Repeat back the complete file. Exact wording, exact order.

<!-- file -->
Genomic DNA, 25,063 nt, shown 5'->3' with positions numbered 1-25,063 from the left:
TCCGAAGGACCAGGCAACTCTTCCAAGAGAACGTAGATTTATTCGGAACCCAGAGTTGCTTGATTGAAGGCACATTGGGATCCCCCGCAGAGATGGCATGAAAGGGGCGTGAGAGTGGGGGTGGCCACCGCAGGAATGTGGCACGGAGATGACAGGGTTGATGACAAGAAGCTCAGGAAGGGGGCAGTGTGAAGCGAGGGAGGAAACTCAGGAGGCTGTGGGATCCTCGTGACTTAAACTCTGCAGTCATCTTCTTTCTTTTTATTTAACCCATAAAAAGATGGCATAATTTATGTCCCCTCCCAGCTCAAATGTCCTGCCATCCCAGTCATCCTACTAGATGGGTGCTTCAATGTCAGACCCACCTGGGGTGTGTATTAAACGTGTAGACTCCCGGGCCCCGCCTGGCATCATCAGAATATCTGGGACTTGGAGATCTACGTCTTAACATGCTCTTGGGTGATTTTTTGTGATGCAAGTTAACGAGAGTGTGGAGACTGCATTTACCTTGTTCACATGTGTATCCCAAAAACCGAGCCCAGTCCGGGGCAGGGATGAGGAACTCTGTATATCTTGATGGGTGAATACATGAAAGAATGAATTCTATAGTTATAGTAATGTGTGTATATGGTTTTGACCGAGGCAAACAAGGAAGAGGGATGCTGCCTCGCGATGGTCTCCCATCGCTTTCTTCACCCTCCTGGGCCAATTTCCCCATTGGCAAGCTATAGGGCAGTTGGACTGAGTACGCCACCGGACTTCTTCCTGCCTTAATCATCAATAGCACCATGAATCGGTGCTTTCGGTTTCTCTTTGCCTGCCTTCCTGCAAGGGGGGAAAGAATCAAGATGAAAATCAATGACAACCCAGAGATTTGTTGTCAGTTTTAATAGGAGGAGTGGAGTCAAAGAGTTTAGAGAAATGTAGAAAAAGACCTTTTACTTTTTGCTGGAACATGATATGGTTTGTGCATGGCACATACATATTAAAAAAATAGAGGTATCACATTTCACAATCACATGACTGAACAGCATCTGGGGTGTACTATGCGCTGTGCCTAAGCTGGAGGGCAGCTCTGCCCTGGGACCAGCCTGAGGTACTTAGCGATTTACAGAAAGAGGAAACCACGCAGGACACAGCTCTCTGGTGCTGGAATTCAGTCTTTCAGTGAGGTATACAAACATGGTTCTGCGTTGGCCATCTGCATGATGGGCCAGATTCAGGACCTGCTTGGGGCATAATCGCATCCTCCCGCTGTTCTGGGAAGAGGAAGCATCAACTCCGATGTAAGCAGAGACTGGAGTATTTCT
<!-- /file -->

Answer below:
Genomic DNA, 25,063 nt, shown 5'->3' with positions numbered 1-25,063 from the left:
TCCGAAGGACCAGGCAACTCTTCCAAGAGAACGTAGATTTATTCGGAACCCAGAGTTGCTTGATTGAAGGCACATTGGGATCCCCCGCAGAGATGGCATGAAAGGGGCGTGAGAGTGGGGGTGGCCACCGCAGGAATGTGGCACGGAGATGACAGGGTTGATGACAAGAAGCTCAGGAAGGGGGCAGTGTGAAGCGAGGGAGGAAACTCAGGAGGCTGTGGGATCCTCGTGACTTAAACTCTGCAGTCATCTTCTTTCTTTTTATTTAACCCATAAAAAGATGGCATAATTTATGTCCCCTCCCAGCTCAAATGTCCTGCCATCCCAGTCATCCTACTAGATGGGTGCTTCAATGTCAGACCCACCTGGGGTGTGTATTAAACGTGTAGACTCCCGGGCCCCGCCTGGCATCATCAGAATATCTGGGACTTGGAGATCTACGTCTTAACATGCTCTTGGGTGATTTTTTGTGATGCAAGTTAACGAGAGTGTGGAGACTGCATTTACCTTGTTCACATGTGTATCCCAAAAACCGAGCCCAGTCCGGGGCAGGGATGAGGAACTCTGTATATCTTGATGGGTGAATACATGAAAGAATGAATTCTATAGTTATAGTAATGTGTGTATATGGTTTTGACCGAGGCAAACAAGGAAGAGGGATGCTGCCTCGCGATGGTCTCCCATCGCTTTCTTCACCCTCCTGGGCCAATTTCCCCATTGGCAAGCTATAGGGCAGTTGGACTGAGTACGCCACCGGACTTCTTCCTGCCTTAATCATCAATAGCACCATGAATCGGTGCTTTCGGTTTCTCTTTGCCTGCCTTCCTGCAAGGGGGGAAAGAATCAAGATGAAAATCAATGACAACCCAGAGATTTGTTGTCAGTTTTAATAGGAGGAGTGGAGTCAAAGAGTTTAGAGAAATGTAGAAAAAGACCTTTTACTTTTTGCTGGAACATGATATGGTTTGTGCATGGCACATACATATTAAAAAAATAGAGGTATCACATTTCACAATCACATGACTGAACAGCATCTGGGGTGTACTATGCGCTGTGCCTAAGCTGGAGGGCAGCTCTGCCCTGGGACCAGCCTGAGGTACTTAGCGATTTACAGAAAGAGGAAACCACGCAGGACACAGCTCTCTGGTGCTGGAATTCAGTCTTTCAGTGAGGTATACAAACATGGTTCTGCGTTGGCCATCTGCATGATGGGCCAGATTCAGGACCTGCTTGGGGCATAATCGCATCCTCCCGCTGTTCTGGGAAGAGGAAGCATCAACTCCGATGTAAGCAGAGACTGGAGTATTTCT